Tristan (GB)

A Hero of Newmarket

Tristan and Lucerne run a dead heat for the
1884 Champion Stakes. Painting by John Sturgess





Sire Line





Tristan ch c 1878 (Hermit - Thrift, by Stockwell). Sire Line Camel. Family 10-d.

On this one-hundred-and-twenty-fifth anniversary of the Champion Stakes perhaps we could recall the achievements of one of the great winners of this historic race. One of the unsung heroes of the turf, you will find his name time and again, locked away in the fading pages of the ancient Racing Calendar. His record of twenty-nine victories from fifty-three starts, going unplaced only six times (one of these on account of a disqualification owing to his jockey failing to weigh-in), is likely to be equalled or bettered by few in our time.

Tristan was bred near Dunmow at the Easton stud of Francis Erskine, 4th Earl of Rosslyn, who was also the breeder of St. Serf. Later owned by Monsieur C J Lefevre of Haras de Chamant, and trained by Tom Jennings at Phantom Cottage, Newmarket, the high-spirited, bad-tempered, Tristan was indeed a giant among racehorses. A son of the sensational 66-1, 1867 Derby winner, Hermit, who was himself one of the great sires of the nineteenth century, Tristan was as durable and tough as his sire was delicate. And whilst he had inherited what could only have been described as a vicious temper, he also inherited great courage from his sire.

His two-year-old career was promising enough: four wins from eight starts, and only once unplaced. In Ascot’s New Stakes he finished second, with Iroquois, who was to win the Derby the following year, behind him.

Owing to a severe injury, sustained in his last race of the season, he was not seen on a racecourse in his three-year-old year until the Two Thousand Guineas, and without the benefit of a proper preparation, he ran unplaced. He was also unplaced in the Derby, and it appeared to be another sorry tale of a promising two-year-old failing to train on.

But if this was disappointing, we had reckoned without the mettle of Tristan, and possibly the skill of Tom Jennings, who somehow cajoled the very best out of his tempermental child. He captured the Prix de Deauville at Longchamp, and three days later went down by only a neck in the Grand Prix de Paris to the great American horse, Foxhall, reckoned by many an astute observer to be a far better horse than Iroquois. He did after all win both the Cambridgeshire and Cesarewitch that year.

It was as a four-year-old that Tristan blossomed, winning eleven races, including the Epsom Gold Cup, the Ascot Gold Vase, the Hardwicke Stakes and the July Cup, under the massive weight of 9st 13lbs (139 lbs). It was then off to France again, and a resounding success in the Grand Prix de Deauville under the back-breaking weight of 10st 6 lbs (146 lbs). He then shared a victory in the Champion Stakes with the superb filly, Thebais, who was of similar breeding to Tristan, being by Hermit out of a mare by Stockwell, and who had won the One Thousand Guineas and the Oaks. His performances earned him top weight in the Cambridgeshire, but after a hard season he ran unplaced. This was no disgrace – Tristan had redeemed himself.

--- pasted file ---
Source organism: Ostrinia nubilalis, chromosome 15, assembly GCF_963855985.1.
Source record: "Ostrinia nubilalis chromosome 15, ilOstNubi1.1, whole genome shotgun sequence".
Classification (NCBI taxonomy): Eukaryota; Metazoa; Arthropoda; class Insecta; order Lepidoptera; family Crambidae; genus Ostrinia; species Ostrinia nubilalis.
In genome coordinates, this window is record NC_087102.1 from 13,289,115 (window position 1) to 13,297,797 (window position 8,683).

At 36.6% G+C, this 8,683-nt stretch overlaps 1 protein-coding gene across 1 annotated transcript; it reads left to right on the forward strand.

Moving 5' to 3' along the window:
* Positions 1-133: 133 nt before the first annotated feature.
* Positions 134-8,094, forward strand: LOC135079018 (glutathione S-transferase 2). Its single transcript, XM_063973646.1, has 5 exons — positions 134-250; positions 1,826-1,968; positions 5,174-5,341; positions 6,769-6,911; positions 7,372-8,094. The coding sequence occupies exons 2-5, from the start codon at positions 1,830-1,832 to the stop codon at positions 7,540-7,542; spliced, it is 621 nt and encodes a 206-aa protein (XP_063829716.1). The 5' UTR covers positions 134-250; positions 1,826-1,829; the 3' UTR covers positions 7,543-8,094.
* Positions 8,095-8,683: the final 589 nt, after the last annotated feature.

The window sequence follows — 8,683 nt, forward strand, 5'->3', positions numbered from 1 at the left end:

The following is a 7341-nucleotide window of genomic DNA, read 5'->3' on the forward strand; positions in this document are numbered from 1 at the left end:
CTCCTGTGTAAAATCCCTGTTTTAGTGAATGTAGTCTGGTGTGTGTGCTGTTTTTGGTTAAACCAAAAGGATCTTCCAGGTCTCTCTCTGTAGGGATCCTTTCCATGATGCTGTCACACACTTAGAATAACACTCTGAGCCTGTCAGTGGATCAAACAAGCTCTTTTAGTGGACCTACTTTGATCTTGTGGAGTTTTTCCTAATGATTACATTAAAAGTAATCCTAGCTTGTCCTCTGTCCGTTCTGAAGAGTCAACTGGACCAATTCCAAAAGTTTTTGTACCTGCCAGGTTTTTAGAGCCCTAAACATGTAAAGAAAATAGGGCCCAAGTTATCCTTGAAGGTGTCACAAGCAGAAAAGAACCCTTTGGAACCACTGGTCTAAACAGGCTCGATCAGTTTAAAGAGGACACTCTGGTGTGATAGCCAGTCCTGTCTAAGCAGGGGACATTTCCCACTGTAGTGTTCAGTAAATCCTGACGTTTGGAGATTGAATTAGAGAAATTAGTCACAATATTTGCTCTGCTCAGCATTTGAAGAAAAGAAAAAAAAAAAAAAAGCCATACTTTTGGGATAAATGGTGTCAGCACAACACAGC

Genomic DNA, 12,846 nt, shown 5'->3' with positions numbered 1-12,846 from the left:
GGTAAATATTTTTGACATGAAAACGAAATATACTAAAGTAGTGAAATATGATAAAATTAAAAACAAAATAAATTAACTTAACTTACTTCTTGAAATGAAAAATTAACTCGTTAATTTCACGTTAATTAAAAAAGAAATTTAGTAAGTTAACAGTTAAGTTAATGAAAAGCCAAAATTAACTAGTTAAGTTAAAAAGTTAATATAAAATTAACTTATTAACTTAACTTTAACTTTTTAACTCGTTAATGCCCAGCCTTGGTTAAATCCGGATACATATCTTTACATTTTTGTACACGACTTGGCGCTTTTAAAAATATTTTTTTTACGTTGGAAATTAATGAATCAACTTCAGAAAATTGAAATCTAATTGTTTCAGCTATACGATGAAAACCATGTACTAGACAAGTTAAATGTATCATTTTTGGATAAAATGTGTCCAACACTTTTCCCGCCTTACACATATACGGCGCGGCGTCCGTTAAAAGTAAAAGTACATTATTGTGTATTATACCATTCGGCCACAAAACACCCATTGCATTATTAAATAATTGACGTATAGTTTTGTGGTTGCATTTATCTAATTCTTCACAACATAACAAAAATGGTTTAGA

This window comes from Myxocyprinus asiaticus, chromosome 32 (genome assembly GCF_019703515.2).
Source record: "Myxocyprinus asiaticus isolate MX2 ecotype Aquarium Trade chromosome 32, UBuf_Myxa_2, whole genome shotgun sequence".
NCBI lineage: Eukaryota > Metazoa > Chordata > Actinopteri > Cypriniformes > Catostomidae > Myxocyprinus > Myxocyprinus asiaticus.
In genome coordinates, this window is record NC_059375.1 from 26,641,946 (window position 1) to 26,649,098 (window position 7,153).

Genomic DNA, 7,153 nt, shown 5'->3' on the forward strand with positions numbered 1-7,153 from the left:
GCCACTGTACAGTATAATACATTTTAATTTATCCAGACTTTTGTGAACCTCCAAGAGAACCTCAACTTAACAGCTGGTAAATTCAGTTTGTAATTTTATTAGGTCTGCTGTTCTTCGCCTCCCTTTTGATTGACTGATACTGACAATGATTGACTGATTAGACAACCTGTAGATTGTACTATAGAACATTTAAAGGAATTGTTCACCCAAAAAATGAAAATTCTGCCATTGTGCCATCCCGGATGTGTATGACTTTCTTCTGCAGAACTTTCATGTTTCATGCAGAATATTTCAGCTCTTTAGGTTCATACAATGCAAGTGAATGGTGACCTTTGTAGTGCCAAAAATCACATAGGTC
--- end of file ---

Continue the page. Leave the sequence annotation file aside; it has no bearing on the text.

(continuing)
These days, approaching five years of age, Tristan would have been considered to be past his best. He may have been summoned to give one final performance, perhaps at Ascot or Longchamp, and then, almost certainly, hustled off to stud. But in those far off days Monsieur Lefevre knew better. As far as he was concerned Tristan was not finished, yet. He opened his account with a win in a Royal Plate at Epsom, and then under 10st 6lbs (146 lbs) failed by only a length to give three pounds to the great Barcaldine in the Westminster Cup at Kempton Park. This would have broken the heart of many a good horse – but not Tristan. He came back to win the Epsom Gold Cup for a second time, and then in his finest hour, defeated the St Leger winner, Dutch Oven, in the Ascot Gold Cup, when it was the zenith of a great stayer's career. Two days later he won the Hardwicke Stakes for a second time, and then it was off again across the Channel for a second win in the Grand Prix de Deauville, this time carrying 10st 11lbs (151 lbs). Despite his malevolent behaviour his appetite for racing never waned. Before the season’s end he ran three more times, adding another Champion Stakes to his record.

Surprisingly, he was called upon to turn out again the next season – in his sixth year. And what a start, in what was beyond the autumn of his racing career. His first race would not be a race, officially, but a trial held at Newmarket’s Second Spring Meeting. A trial against a three-year-old whipper-snapper, to whom he was set to concede 23 lbs. A reasonable difference. After all, you didn't want to give the young'un too hard a time against a fellow of Tristan’s ability.

Who was this whipper-snapper who was to put six lengths into the mighty Tristan, at the post? Ah, yes. Whipper-snapper, indeed. When they met again a few weeks later, in the Ascot Gold Cup, on the same terms, the whipper-snapper increased this more than three-fold, to twenty lengths. Was St. Simon the greatest racehorse the world had ever seen? Well, certainly one of them – and certainly one of the greatest sires.